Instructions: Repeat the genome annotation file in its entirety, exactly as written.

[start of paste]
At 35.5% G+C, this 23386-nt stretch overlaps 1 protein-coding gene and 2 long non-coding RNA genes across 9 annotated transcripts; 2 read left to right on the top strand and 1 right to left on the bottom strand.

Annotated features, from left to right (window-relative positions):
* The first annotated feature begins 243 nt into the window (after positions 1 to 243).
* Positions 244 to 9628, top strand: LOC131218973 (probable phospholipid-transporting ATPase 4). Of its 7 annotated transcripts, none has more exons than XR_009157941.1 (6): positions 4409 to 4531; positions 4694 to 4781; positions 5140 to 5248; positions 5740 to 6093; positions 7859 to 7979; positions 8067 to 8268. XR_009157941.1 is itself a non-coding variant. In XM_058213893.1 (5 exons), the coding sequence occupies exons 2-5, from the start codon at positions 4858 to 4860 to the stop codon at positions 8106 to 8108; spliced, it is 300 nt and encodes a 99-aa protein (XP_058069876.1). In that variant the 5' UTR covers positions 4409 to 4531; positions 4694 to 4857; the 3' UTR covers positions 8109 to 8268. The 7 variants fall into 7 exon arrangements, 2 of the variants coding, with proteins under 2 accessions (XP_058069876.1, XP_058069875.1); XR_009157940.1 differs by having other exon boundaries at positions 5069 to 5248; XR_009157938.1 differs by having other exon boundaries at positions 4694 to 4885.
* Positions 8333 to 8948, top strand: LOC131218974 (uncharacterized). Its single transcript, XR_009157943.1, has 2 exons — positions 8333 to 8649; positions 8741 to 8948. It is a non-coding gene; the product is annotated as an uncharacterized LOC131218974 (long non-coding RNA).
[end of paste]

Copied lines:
At 35.5% G+C, this 23386-nt stretch overlaps 1 protein-coding gene and 2 long non-coding RNA genes across 9 annotated transcripts; 2 read left to right on the top strand and 1 right to left on the bottom strand.

Annotated features, from left to right (window-relative positions):
* The first annotated feature begins 243 nt into the window (after positions 1 to 243).
* Positions 244 to 9628, top strand: LOC131218973 (probable phospholipid-transporting ATPase 4). Of its 7 annotated transcripts, none has more exons than XR_009157941.1 (6): positions 4409 to 4531; positions 4694 to 4781; positions 5140 to 5248; positions 5740 to 6093; positions 7859 to 7979; positions 8067 to 8268. XR_009157941.1 is itself a non-coding variant. In XM_058213893.1 (5 exons), the coding sequence occupies exons 2-5, from the start codon at positions 4858 to 4860 to the stop codon at positions 8106 to 8108; spliced, it is 300 nt and encodes a 99-aa protein (XP_058069876.1). In that variant the 5' UTR covers positions 4409 to 4531; positions 4694 to 4857; the 3' UTR covers positions 8109 to 8268. The 7 variants fall into 7 exon arrangements, 2 of the variants coding, with proteins under 2 accessions (XP_058069876.1, XP_058069875.1); XR_009157940.1 differs by having other exon boundaries at positions 5069 to 5248; XR_009157938.1 differs by having other exon boundaries at positions 4694 to 4885.
* Positions 8333 to 8948, top strand: LOC131218974 (uncharacterized). Its single transcript, XR_009157943.1, has 2 exons — positions 8333 to 8649; positions 8741 to 8948. It is a non-coding gene; the product is annotated as an uncharacterized LOC131218974 (long non-coding RNA).